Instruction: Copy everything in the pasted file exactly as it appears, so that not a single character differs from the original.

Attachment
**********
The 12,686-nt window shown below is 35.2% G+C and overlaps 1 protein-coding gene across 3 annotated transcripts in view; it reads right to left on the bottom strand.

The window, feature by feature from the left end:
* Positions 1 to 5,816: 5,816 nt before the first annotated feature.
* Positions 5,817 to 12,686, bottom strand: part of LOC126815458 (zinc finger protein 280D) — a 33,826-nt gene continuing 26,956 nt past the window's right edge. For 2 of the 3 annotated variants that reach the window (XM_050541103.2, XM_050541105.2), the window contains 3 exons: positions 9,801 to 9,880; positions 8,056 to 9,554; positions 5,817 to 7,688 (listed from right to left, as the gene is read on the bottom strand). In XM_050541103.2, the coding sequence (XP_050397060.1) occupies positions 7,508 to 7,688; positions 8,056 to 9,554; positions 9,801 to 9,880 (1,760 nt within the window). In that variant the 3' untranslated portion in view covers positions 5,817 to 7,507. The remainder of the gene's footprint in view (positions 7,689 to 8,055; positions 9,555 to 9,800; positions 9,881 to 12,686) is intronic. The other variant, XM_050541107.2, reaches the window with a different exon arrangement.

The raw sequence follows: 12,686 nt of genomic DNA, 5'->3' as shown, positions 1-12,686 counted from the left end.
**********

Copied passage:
The 12,686-nt window shown below is 35.2% G+C and overlaps 1 protein-coding gene across 3 annotated transcripts in view; it reads right to left on the bottom strand.

The window, feature by feature from the left end:
* Positions 1 to 5,816: 5,816 nt before the first annotated feature.
* Positions 5,817 to 12,686, bottom strand: part of LOC126815458 (zinc finger protein 280D) — a 33,826-nt gene continuing 26,956 nt past the window's right edge. For 2 of the 3 annotated variants that reach the window (XM_050541103.2, XM_050541105.2), the window contains 3 exons: positions 9,801 to 9,880; positions 8,056 to 9,554; positions 5,817 to 7,688 (listed from right to left, as the gene is read on the bottom strand). In XM_050541103.2, the coding sequence (XP_050397060.1) occupies positions 7,508 to 7,688; positions 8,056 to 9,554; positions 9,801 to 9,880 (1,760 nt within the window). In that variant the 3' untranslated portion in view covers positions 5,817 to 7,507. The remainder of the gene's footprint in view (positions 7,689 to 8,055; positions 9,555 to 9,800; positions 9,881 to 12,686) is intronic. The other variant, XM_050541107.2, reaches the window with a different exon arrangement.

The raw sequence follows: 12,686 nt of genomic DNA, 5'->3' as shown, positions 1-12,686 counted from the left end.